It says a lot about the regressive state of America in 2018 that perhaps the only effective way to inject a pro-union theme into a movie is to cloak it in an outrageous, surrealist, science-fiction-tinged dark comedy. Not that Sorry to Bother You restricts itself to a single “message”—writer/director Boots Riley, of hip-hop group the Coup, has made a dense, dizzy pageant of social commentary and sheer what-the-fuckery. It’s an angry screed against racism, capitalism, violence as entertainment, and economic inequality, but it’s also hilarious and wholly unique. There are elements of Voltaire, Monty Python, Michel Gondry, and (as Kathy Fennessy’s review for The Stranger astutely points out) Lindsay Anderson’s brilliant, overlooked O Lucky Man!, but Riley is taking only little strands of those European influences in order to construct a wholly African American vision.
Riley’s been working on Sorry to Bother You for years—it was the name of a 2012 Coup album, and the screenplay was published in McSweeney’s in 2014. The plot is pretty simple, until it isn’t: Cassius (Lakeith Stanfield) works at a telemarketing company, making awful cold calls and struggling for commission, until he starts using his “white voice” on the phone. His newfound success creates conflict with his performance artist girlfriend, Detroit, played by Tessa Thompson, who manages to find gravity in a character that I’m not sure was present in the screenplay itself. (Thompson also does a performance-art piece late in the movie that is the textbook definition of quote-unquote “brave,” although I found it went on long enough to turn cruel and tough to watch.) Meanwhile, doors keep opening for Cassius as he deals with the upper echelon of his telemarketing company’s clientele, including a slave-trading business headed by Steve Lift (Armie Hammer), the embodiment of white privilege. It all takes place in an Oakland that’s both viscerally real—homeless camps line the sidewalks—and hallucinatorily fantastical.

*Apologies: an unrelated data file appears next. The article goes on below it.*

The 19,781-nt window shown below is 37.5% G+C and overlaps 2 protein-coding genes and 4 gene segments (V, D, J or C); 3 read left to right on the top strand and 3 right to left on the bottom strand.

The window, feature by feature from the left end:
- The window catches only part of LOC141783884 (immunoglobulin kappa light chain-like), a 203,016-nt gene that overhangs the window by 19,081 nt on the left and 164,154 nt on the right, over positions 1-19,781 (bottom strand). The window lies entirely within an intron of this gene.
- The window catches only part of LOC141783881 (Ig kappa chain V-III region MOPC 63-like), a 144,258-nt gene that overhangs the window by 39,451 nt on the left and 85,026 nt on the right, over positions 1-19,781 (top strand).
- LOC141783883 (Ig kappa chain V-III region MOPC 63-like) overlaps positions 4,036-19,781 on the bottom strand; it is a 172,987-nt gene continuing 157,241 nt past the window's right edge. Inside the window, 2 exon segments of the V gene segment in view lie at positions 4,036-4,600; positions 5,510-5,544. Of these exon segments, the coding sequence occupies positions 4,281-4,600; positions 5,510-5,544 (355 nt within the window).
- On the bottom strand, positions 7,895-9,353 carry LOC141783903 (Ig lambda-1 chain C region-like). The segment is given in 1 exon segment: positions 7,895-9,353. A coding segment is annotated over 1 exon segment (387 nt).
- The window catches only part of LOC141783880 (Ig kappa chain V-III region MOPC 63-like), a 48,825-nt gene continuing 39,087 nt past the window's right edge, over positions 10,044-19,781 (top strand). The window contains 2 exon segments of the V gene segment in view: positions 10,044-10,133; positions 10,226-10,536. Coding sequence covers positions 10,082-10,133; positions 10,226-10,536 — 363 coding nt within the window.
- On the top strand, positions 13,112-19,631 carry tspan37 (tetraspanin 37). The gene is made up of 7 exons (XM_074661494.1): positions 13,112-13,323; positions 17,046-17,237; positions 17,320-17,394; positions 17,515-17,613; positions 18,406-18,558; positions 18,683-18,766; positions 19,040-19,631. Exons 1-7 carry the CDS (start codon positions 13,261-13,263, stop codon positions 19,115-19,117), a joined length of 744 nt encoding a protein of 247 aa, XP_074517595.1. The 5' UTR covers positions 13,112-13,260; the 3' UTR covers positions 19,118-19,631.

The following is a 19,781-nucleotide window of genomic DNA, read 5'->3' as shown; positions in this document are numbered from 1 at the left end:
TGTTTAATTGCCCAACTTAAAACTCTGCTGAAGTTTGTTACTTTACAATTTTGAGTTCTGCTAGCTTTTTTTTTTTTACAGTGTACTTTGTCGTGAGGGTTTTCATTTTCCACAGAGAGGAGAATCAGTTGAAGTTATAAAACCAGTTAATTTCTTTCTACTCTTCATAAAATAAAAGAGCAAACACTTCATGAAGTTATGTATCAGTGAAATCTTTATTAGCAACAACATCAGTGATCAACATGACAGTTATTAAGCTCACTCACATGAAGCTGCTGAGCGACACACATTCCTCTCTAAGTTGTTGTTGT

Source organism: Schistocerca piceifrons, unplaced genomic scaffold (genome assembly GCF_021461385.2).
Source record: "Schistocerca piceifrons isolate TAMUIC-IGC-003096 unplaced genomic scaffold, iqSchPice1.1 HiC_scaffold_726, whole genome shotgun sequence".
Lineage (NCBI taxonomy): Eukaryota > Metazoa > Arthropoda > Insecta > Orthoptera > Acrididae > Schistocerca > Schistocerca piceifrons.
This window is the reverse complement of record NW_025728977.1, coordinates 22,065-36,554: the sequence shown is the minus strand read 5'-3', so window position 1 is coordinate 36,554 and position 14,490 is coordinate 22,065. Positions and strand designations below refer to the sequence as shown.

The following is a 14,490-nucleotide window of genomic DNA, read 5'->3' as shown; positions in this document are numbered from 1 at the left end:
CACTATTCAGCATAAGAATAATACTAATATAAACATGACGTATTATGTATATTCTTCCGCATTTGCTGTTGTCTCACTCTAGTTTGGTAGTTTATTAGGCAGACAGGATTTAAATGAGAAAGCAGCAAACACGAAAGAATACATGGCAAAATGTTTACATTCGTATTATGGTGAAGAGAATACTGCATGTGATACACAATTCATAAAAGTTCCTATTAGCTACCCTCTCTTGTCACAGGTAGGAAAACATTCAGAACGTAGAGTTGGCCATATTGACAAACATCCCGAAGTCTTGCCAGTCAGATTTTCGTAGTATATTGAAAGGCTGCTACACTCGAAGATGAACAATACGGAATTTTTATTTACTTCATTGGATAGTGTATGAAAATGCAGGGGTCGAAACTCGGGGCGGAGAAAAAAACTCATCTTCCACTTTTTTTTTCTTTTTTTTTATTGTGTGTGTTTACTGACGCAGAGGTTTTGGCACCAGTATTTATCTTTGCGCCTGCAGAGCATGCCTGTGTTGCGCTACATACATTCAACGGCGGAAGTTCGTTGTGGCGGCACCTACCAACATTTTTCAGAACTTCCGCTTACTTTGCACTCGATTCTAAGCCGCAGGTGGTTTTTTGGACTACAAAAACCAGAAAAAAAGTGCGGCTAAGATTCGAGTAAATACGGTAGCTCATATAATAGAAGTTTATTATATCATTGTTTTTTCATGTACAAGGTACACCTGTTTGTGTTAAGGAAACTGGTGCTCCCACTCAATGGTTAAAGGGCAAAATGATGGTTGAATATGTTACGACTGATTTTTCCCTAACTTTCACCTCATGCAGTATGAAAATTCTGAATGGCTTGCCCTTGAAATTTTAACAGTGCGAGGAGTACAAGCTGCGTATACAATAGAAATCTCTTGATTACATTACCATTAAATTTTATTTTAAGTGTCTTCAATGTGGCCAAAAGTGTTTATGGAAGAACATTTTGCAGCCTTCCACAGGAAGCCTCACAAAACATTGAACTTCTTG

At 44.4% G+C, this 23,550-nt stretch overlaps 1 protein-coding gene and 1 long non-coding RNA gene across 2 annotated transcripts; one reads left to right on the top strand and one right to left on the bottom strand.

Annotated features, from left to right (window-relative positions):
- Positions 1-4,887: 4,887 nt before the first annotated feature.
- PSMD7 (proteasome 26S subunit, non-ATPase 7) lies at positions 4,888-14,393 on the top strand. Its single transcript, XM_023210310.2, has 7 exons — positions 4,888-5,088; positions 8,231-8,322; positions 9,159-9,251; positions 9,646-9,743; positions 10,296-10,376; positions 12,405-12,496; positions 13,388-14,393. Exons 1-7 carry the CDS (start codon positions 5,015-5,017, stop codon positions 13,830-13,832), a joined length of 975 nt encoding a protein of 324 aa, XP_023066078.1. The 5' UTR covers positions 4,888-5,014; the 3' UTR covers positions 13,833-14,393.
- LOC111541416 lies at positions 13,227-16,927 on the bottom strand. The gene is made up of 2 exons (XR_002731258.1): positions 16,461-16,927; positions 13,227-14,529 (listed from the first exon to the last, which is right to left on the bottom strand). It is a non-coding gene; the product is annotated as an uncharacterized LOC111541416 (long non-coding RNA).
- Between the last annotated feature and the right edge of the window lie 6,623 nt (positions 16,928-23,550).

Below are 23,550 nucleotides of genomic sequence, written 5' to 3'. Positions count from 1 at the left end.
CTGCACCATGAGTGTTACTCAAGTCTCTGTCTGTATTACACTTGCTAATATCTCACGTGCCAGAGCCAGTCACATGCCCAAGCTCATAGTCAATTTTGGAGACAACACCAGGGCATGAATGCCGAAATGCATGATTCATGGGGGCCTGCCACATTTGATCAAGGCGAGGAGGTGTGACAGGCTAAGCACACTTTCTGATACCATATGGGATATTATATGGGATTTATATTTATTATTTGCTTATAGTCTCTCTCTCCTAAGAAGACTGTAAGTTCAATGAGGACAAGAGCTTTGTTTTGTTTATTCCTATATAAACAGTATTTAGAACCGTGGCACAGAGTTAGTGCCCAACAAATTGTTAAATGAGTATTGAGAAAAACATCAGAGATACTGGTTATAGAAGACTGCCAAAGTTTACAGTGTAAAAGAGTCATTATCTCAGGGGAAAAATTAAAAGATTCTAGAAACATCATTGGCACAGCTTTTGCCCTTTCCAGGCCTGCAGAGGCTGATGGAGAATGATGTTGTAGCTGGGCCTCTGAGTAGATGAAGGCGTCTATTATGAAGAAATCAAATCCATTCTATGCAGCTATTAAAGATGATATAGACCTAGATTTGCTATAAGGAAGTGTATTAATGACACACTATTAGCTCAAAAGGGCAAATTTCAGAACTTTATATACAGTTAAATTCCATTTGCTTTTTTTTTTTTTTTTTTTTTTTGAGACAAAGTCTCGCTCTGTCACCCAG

In terms of audacity and multitude of ideas, Sorry to Bother You is a remarkable accomplishment. In terms of narrative satisfaction, it’s probably a little too anarchic to please all comers. I found the density and intensity of the movie to be exhilarating and then exhausting; the movie feels longer than its hour and 45 minutes. But I was also invigorated by its energy and the way it reframed difficult and familiar ideas into something so fresh. Stanfield is incredible, at first trudging like a marionette with slack strings during Cassius’ low points, then becoming more assertive as he gains confidence. And there are isolated sequences that are among the most inventive and intoxicating things I’ve seen in a film in a long time.
It’s strange, to be sure: Sorry to Bother You is most likely the strangest movie of the year except for Ready Player One—because what the fuck was that, anyway—but if you’re the type of moviegoer who recognizes the value of unconventionality, especially in an art form with as high a barrier to entry as filmmaking, Sorry to Bother You is likely to be one of 2018’s indispensable artifacts.